Some Thoughts for the Week of July 11

  1. The New York Times reports on the quick decline of vocational education in the United States, due to a greater push by the Obama Administration and others to get students to college. While funding remains over a $1 billion, the total funds have declined (and are a pittance compared to funding for colleges and universities). Such an overwrought plan, though, is likely to be tremendously damaging to students for whom a vocational education is a perfect fit. We must be mindful that the future global workforce is going to need a spectrum of skills, including those provided by a vocational education. There is an elitism about a college degree that I think is unwarranted.
  2. Members of the Obama Administration have complained that Jon Huntsman is running for the presidency after the president appointed him as ambassador to China. It seems to me that such anger is misplaced - if Huntsman benefited from the arrangement, it was ultimately the president's decision. There may not have been a tacit agreement between the two regarding Huntsman's candidacy, but we cannot forget that Obama was trying to avoid a race with Huntsman in the first place. Seems as if each side played against the other.
  3. Talks on the deficit seem to be breaking down quickly. Republicans have little incentive to solve the deficit, and Obama is weak in support. This is a very dangerous spot for the United States, and mirrors the situation being seen in Minnesota: neither side has an incentive to get the policy right. The tea party conservatives that are pushing hard against a compromise need to be reminded that living in a pluralistic democracy requires just that - compromise. Without that, our democracy will fall apart.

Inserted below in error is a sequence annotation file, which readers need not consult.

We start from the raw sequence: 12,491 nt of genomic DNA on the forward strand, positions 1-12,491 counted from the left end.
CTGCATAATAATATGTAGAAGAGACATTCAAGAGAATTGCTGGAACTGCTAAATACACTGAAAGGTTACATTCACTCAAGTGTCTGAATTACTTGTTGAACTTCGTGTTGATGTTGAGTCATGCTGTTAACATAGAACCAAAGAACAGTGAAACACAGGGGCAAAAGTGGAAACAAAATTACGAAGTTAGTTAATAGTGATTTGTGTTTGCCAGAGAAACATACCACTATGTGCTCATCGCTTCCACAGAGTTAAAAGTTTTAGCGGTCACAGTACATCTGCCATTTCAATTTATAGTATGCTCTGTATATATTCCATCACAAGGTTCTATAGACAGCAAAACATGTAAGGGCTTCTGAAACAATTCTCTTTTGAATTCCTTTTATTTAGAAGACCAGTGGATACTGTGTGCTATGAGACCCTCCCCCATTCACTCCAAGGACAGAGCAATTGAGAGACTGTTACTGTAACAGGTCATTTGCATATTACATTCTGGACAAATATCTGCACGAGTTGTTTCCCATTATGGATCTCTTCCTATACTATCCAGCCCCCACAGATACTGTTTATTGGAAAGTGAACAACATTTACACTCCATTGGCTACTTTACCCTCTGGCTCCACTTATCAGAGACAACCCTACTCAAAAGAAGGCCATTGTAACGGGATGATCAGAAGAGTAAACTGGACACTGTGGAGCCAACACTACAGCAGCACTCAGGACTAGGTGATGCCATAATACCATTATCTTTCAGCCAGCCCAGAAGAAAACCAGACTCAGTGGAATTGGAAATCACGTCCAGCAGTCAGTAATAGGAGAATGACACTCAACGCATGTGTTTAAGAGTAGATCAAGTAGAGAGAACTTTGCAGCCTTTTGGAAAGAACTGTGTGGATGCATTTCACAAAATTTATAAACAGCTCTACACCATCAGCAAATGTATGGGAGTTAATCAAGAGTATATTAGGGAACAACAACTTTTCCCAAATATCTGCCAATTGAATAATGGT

4. Texas Governor Rick Perry is driving to create metrics to hold professors accountable for productivity. As I have argued rather consistently on this blog, quantitative rankings and metrics like this are flat out impossible to calculate in any kind of a fair and encompassing manner. A better strategy would be soft tenure, where professors experience a regular review of their work (say, every five years) to ensure that a certain minimum of quality is maintained. Judging productivity by number of students taught is simply ridiculous, and should be recognizable to anyone who attended a university.
  5. Perceptions of the economy matter far more than actual performance (or put a better way, performance of the economy is mutually shaped by perception). The Euro Zone crisis is nearly bound to boil over soon as it appears that we are entering a negative economic spiral - capital markets are losing liquidity as investors flee in fear that the situation will get worse. Of course, this only makes the situation worse in the first place. A significant economic collapse in the Euro Zone would do untold damage to Europe, but most certainly the United States. Leaders of both need to double down, accept the situation, and take charge on the Mediterranean countries' finances before it is too late.